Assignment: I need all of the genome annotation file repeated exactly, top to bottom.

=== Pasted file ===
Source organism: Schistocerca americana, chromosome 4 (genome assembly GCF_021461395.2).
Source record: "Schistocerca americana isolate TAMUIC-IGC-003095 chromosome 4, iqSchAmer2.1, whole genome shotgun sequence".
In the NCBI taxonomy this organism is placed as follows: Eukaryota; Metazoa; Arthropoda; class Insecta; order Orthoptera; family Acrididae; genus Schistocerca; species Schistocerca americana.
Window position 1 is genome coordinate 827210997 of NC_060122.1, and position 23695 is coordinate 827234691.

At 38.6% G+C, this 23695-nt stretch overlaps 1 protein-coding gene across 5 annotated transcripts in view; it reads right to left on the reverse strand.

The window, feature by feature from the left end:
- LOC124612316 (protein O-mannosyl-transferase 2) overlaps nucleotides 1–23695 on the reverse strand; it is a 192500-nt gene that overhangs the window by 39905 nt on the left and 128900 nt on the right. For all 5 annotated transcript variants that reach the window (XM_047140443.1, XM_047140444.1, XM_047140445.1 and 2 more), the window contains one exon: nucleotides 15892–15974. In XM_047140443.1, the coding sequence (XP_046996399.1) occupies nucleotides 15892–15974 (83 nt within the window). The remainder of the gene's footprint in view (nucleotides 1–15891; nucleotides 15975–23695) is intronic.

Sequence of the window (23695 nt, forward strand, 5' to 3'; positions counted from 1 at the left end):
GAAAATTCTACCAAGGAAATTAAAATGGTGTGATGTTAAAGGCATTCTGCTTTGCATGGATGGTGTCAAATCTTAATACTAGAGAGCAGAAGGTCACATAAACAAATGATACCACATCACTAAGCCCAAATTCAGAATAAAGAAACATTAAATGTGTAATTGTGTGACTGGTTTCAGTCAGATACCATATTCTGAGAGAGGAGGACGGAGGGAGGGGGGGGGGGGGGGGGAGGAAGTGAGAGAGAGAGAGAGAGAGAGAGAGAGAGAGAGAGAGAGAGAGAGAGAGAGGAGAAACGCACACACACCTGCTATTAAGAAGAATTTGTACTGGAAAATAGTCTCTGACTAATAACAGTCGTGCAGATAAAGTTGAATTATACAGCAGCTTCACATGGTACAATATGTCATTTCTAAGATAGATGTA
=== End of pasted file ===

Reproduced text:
Source organism: Schistocerca americana, chromosome 4 (genome assembly GCF_021461395.2).
Source record: "Schistocerca americana isolate TAMUIC-IGC-003095 chromosome 4, iqSchAmer2.1, whole genome shotgun sequence".
In the NCBI taxonomy this organism is placed as follows: Eukaryota; Metazoa; Arthropoda; class Insecta; order Orthoptera; family Acrididae; genus Schistocerca; species Schistocerca americana.
Window position 1 is genome coordinate 827210997 of NC_060122.1, and position 23695 is coordinate 827234691.

At 38.6% G+C, this 23695-nt stretch overlaps 1 protein-coding gene across 5 annotated transcripts in view; it reads right to left on the reverse strand.

The window, feature by feature from the left end:
- LOC124612316 (protein O-mannosyl-transferase 2) overlaps nucleotides 1–23695 on the reverse strand; it is a 192500-nt gene that overhangs the window by 39905 nt on the left and 128900 nt on the right. For all 5 annotated transcript variants that reach the window (XM_047140443.1, XM_047140444.1, XM_047140445.1 and 2 more), the window contains one exon: nucleotides 15892–15974. In XM_047140443.1, the coding sequence (XP_046996399.1) occupies nucleotides 15892–15974 (83 nt within the window). The remainder of the gene's footprint in view (nucleotides 1–15891; nucleotides 15975–23695) is intronic.

Sequence of the window (23695 nt, forward strand, 5' to 3'; positions counted from 1 at the left end):
GAAAATTCTACCAAGGAAATTAAAATGGTGTGATGTTAAAGGCATTCTGCTTTGCATGGATGGTGTCAAATCTTAATACTAGAGAGCAGAAGGTCACATAAACAAATGATACCACATCACTAAGCCCAAATTCAGAATAAAGAAACATTAAATGTGTAATTGTGTGACTGGTTTCAGTCAGATACCATATTCTGAGAGAGGAGGACGGAGGGAGGGGGGGGGGGGGGGGGAGGAAGTGAGAGAGAGAGAGAGAGAGAGAGAGAGAGAGAGAGAGAGAGAGAGAGAGAGGAGAAACGCACACACACCTGCTATTAAGAAGAATTTGTACTGGAAAATAGTCTCTGACTAATAACAGTCGTGCAGATAAAGTTGAATTATACAGCAGCTTCACATGGTACAATATGTCATTTCTAAGATAGATGTA